(DR AINSLEE McCARTHY) One of the medical officials providing health care to the refugees, Dr Ainslee McCarthy, of Medicines San Frontier ( Doctors Without Borders), said they had found that most of the victims had been seriously traumatised by the latest xenophobic attacks. She said they understood the fears being expressed by the people at the camp. "A large portion of them have stories about being treated unfairly by people in positions of power, whether it's the police or some officials in Home Affairs, or when they had gone to clinics and told that they are foreigners," said Dr McCarthy. "They are asked why you here, told you must go back to your country, you taking our jobs, you creating problems for us, they are very aware of this and it's hard for them to bridge the gap. "So it's one of the main roles the UNHCR, Community Safety and Liaison and other actors in the shelter are working on in trying to bridge this gap." Over the past few days, South African leaders have gone out of their way to celebrate and observe Africa Day and promote African unity and development through the Pan African Parliament and other events. Despite these efforts, many foreign nationals are still not convinced that they are safe in the country.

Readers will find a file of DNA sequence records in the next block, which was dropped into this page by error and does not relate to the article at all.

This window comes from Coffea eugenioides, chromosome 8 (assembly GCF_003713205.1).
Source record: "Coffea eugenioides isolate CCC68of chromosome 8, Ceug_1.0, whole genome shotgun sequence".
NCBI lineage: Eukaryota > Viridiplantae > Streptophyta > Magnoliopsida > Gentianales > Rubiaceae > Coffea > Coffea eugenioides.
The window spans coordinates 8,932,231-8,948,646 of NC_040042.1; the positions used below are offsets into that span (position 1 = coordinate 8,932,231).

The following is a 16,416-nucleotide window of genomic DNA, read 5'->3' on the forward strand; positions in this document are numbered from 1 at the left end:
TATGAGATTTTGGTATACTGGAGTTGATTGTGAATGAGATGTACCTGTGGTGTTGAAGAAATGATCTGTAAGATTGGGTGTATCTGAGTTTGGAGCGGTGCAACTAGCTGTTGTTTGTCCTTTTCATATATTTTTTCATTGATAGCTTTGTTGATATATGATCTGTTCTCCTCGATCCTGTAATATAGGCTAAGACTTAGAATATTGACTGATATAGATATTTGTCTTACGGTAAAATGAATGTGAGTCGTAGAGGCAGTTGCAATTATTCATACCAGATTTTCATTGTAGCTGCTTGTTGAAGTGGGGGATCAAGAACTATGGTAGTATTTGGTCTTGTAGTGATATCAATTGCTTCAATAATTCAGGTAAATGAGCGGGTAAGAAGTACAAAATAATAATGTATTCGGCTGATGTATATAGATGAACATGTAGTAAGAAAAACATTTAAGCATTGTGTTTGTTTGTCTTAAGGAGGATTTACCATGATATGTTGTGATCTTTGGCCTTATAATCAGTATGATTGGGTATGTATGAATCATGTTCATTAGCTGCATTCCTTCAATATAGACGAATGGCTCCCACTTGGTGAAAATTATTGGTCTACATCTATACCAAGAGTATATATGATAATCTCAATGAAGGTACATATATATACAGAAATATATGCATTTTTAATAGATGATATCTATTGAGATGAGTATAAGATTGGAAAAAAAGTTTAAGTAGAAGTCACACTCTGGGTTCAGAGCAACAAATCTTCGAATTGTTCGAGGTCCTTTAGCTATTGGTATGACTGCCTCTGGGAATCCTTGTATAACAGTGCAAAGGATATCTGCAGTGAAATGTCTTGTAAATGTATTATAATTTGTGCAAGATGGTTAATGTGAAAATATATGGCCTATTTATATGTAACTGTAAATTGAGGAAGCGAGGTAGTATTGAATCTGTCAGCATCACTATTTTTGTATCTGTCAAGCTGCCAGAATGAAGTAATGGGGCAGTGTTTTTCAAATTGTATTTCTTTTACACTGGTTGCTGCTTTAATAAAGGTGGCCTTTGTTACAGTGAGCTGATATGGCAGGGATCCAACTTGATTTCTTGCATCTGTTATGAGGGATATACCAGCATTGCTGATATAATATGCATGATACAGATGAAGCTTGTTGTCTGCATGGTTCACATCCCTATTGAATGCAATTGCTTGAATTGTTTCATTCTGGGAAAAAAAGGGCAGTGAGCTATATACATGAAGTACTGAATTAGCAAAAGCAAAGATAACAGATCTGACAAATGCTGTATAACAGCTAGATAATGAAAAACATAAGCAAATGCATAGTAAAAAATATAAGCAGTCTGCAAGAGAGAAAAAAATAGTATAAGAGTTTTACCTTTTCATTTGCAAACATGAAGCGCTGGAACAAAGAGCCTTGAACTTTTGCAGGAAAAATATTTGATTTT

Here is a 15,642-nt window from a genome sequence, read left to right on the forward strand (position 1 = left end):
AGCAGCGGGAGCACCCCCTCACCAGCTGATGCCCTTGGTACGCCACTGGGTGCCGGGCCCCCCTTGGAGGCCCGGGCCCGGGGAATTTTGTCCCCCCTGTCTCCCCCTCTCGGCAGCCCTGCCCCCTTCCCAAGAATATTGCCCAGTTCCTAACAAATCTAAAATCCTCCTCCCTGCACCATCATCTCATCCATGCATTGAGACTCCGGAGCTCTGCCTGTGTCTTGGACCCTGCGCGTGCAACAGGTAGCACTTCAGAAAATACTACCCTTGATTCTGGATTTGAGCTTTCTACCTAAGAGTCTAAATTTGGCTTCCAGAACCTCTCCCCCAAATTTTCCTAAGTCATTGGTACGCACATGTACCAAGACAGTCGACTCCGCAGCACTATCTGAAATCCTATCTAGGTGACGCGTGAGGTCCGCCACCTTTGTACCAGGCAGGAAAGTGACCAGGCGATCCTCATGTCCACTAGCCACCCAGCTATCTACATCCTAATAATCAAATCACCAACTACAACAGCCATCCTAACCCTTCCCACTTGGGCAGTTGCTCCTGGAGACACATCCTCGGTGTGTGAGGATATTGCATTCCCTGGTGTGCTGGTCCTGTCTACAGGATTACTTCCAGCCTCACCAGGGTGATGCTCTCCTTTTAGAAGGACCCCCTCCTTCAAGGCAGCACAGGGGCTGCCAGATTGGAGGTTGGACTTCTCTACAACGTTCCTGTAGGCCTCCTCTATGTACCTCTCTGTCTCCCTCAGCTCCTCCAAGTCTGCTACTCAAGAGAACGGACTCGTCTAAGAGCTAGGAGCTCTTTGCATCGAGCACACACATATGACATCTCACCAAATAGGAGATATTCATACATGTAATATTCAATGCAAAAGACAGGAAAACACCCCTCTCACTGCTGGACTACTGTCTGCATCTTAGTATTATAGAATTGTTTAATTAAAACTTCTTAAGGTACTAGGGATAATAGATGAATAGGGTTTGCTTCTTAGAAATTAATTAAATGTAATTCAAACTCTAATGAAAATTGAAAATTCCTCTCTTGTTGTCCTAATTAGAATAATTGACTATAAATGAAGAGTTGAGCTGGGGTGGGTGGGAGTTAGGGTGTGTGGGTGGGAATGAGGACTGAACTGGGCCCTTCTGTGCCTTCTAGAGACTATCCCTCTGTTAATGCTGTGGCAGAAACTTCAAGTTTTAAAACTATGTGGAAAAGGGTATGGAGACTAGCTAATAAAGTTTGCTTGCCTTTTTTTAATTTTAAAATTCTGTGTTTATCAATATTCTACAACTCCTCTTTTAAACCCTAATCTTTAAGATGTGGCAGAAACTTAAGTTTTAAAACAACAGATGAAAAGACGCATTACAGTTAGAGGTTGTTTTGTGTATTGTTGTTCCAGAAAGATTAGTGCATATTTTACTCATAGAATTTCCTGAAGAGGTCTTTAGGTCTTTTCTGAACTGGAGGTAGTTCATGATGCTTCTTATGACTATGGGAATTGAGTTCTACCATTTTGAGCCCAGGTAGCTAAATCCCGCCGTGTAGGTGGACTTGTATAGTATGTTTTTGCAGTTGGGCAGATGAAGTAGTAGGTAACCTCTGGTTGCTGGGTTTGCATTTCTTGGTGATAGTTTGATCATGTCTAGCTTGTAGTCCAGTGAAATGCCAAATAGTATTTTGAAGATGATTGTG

Thursday, May 14, 2015




By Subry Govender
The residents of Ottawa, near Verulam, on the North Coast have made urgent representations to the Ethekwini Municipality to help the community in protecting the area from degeneration and degradation.
The residents, led by the Ottawa Environmental Forum, have submiited a memorandum to the municipality about the degeneration of the area that has been allowed to take place over the past few years.


The residents have highlighted the destruction of the Ottawa River by unscrupulous truck owners who are dumping sand and rubbish into the river; the use of residential properties in Munn Road and Riverview Road  for their prepesterous and illegal actions; the use of residential properties in Kissoon Road, Maharaj Road, Riverview Road and Munn Road for the parking of huge trucks; the dumping of sand, reclaiming of land and establishment of a livestock business near the Ottawa bridge; the use of an area at the entrance to School Road for anti-social activities; the alleged use of the Ottawa Community Hall by squatters; and the general litter and filth that has enveloped the main road and the other roads in the village.

A meeting was held with two municipal officials recently after the Ottawa Environment Forum submitted its complaints.
The municipal officials were appalled at the situation and promised to take appropriate actions and to work with the Forum to clean up the area.